Using Ibis with Impala¶
One goal of Ibis is to provide an integrated Python API for an Impala cluster without requiring you to switch back and forth between Python code and the Impala shell (where one would be using a mix of DDL and SQL statements).
If you find an Impala task that you cannot perform with Ibis, please get in touch on the GitHub issue tracker.
While interoperability between the Hadoop / Spark ecosystems and pandas / the PyData stack is overall poor (but improving), we also show some ways that you can use pandas with Ibis and Impala.
The Impala client object¶
To use Ibis with Impala, you first must connect to a cluster using the
ibis.impala.connect function, optionally supplying an HDFS connection:
import ibis hdfs = ibis.hdfs_connect(host=webhdfs_host, port=webhdfs_port) client = ibis.impala.connect(host=impala_host, port=impala_port, hdfs_client=hdfs)
You can accomplish many tasks directly through the client object, but we additionally provide to streamline tasks involving a single Impala table or database.
If you’re doing analytics on a single table, you can get going by using the
table method on the client:
table = client.table(table_name, database=db_name)
Database and Table objects¶
||Create a Database object for a given database name that can be used for exploring and manipulating the objects (tables, functions, views, etc.) inside|
||Create a table expression that references a particular table in the database|
table method allows you to create an Ibis table expression
referencing a physical Impala table:
In : table = client.table('functional_alltypes', database='ibis_testing')
While you can get by fine with only table and client objects, Ibis has a notion of a “database object” that simplifies interactions with a single Impala database. It also gives you IPython tab completion of table names (that are valid Python variable names):
In : db = client.database('ibis_testing') In : db Out: ImpalaDatabase('ibis_testing') In : table = db.functional_alltypes In : db.list_tables() Out: ['alltypes', 'functional_alltypes', 'tpch_customer', 'tpch_lineitem', 'tpch_nation', 'tpch_orders', 'tpch_part', 'tpch_partsupp', 'tpch_region', 'tpch_region_avro', 'tpch_supplier']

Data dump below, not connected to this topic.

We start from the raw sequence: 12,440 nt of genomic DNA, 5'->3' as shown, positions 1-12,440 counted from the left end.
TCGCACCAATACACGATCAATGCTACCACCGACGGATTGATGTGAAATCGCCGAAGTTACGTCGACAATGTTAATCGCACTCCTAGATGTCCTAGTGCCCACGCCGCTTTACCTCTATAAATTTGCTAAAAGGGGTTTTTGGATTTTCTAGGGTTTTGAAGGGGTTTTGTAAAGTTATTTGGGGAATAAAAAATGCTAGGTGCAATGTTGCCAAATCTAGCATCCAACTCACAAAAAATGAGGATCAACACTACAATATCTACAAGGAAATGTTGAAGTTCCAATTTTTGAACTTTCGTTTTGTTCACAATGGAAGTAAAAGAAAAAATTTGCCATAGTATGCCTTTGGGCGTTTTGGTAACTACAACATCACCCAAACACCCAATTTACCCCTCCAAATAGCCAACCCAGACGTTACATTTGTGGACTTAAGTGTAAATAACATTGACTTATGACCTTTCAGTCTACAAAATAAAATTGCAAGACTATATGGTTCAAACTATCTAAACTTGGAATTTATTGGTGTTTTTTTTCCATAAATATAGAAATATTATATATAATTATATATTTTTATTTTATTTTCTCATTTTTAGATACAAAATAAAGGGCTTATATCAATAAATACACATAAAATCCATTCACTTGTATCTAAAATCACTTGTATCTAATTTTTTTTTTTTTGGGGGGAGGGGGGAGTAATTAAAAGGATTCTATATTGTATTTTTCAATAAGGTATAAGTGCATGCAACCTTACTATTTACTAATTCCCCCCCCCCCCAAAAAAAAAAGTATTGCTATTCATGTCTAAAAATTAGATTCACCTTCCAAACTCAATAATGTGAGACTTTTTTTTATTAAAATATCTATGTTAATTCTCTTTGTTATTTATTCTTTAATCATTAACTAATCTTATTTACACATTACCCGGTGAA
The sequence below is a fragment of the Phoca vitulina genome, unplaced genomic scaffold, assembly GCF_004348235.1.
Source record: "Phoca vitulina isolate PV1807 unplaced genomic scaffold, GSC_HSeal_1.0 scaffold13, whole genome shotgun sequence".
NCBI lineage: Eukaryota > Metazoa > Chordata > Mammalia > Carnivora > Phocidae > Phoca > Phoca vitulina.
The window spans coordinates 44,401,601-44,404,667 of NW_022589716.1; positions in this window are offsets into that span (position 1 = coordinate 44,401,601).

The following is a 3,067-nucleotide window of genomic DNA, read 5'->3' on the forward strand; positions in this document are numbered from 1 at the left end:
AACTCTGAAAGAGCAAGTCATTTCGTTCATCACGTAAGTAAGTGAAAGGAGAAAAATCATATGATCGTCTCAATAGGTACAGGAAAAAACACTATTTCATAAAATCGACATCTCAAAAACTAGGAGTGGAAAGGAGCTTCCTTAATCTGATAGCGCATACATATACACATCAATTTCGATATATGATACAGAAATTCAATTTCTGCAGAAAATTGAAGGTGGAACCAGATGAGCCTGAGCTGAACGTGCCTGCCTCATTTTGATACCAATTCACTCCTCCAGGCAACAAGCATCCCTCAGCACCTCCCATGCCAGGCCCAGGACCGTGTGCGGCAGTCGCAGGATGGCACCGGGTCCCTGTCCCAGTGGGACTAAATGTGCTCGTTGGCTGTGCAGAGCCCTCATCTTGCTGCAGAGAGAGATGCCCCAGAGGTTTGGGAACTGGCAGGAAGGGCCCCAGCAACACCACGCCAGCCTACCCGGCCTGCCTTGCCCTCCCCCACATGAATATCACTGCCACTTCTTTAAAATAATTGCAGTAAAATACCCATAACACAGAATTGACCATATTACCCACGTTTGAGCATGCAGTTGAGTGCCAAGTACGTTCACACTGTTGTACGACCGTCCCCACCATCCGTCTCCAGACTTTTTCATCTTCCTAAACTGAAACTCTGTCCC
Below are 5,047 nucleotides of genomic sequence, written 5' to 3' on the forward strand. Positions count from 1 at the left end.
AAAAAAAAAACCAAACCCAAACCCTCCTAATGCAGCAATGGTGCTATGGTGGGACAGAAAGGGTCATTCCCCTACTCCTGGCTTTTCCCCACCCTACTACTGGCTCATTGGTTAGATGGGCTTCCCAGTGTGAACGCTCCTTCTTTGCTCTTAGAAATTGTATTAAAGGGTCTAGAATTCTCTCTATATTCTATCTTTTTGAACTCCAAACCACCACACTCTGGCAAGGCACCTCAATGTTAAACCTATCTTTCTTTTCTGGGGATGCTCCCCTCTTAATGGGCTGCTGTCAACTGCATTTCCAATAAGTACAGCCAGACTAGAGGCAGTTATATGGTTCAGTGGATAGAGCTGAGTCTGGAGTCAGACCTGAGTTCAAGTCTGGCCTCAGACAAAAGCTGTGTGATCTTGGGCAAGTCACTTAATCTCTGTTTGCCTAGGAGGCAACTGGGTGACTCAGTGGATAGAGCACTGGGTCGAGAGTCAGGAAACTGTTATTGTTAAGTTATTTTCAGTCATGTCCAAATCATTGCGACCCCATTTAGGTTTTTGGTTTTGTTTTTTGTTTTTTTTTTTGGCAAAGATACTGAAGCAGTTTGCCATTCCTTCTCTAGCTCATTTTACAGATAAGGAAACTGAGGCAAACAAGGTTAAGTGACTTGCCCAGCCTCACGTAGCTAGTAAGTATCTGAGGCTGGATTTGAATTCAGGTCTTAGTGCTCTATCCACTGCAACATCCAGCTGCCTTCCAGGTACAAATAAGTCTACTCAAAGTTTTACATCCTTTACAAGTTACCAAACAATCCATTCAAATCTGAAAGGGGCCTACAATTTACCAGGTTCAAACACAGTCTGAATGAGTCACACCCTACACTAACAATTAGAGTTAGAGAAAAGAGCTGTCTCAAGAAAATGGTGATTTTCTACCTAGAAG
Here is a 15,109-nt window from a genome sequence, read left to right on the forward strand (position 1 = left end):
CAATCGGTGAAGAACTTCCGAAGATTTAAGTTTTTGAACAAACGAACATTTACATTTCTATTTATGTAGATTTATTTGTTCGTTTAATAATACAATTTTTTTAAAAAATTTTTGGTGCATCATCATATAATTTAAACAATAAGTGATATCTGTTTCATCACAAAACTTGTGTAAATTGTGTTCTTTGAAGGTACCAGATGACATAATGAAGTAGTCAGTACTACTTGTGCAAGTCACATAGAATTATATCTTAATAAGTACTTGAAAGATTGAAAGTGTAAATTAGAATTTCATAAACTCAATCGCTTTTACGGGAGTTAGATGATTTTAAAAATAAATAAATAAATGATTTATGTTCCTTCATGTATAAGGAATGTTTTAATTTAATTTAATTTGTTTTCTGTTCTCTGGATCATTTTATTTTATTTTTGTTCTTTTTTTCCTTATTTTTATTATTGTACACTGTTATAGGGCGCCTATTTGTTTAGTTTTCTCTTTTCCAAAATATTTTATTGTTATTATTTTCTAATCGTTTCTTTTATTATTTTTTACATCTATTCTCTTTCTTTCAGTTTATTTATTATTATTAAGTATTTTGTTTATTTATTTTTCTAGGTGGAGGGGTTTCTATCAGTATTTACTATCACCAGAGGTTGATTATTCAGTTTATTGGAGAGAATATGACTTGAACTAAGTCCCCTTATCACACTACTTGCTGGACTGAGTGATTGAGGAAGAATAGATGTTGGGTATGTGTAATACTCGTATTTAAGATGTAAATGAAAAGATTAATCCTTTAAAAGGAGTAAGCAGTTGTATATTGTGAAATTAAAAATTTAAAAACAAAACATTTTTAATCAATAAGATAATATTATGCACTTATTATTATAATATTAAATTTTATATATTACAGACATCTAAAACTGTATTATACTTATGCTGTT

So, these two lines of code are equivalent:
table1 = client.table(table_name, database=db) table2 = db.table(table_name)
ImpalaTable is a Python subclass of the more general Ibis
that has additional Impala-specific methods. So you can use it interchangeably
with any code expecting a
Like all table expressions in Ibis,
ImpalaTable has a
schema method you
can use to examine its schema:
||Get the schema for this table (if one is known)|
While the client has a
drop_table method you can use to drop tables, the
table itself has a method
drop that you can use:
Expression execution and asynchronous queries¶
Ibis expressions have an
execute method with compiles and runs the
expressions on Impala or whichever backend is being referenced.
In : fa = db.functional_alltypes In : expr = fa.double_col.sum() In : expr.execute() Out: 331785.00000000006
For longer-running queries, if you press Control-C (or whatever triggers the
KeyboardInterrupt on your system), Ibis will attempt to cancel the
query in progress.
As of Ibis 0.5.0, there is an explicit asynchronous API:
In : query = expr.execute(async=True)
With the returned
AsyncQuery object, you have various methods available to
check on the status of the executing expression:
In : import time In : while not query.is_finished(): ....: time.sleep(1) ....: In : query.is_finished() Out: True In : query.get_result()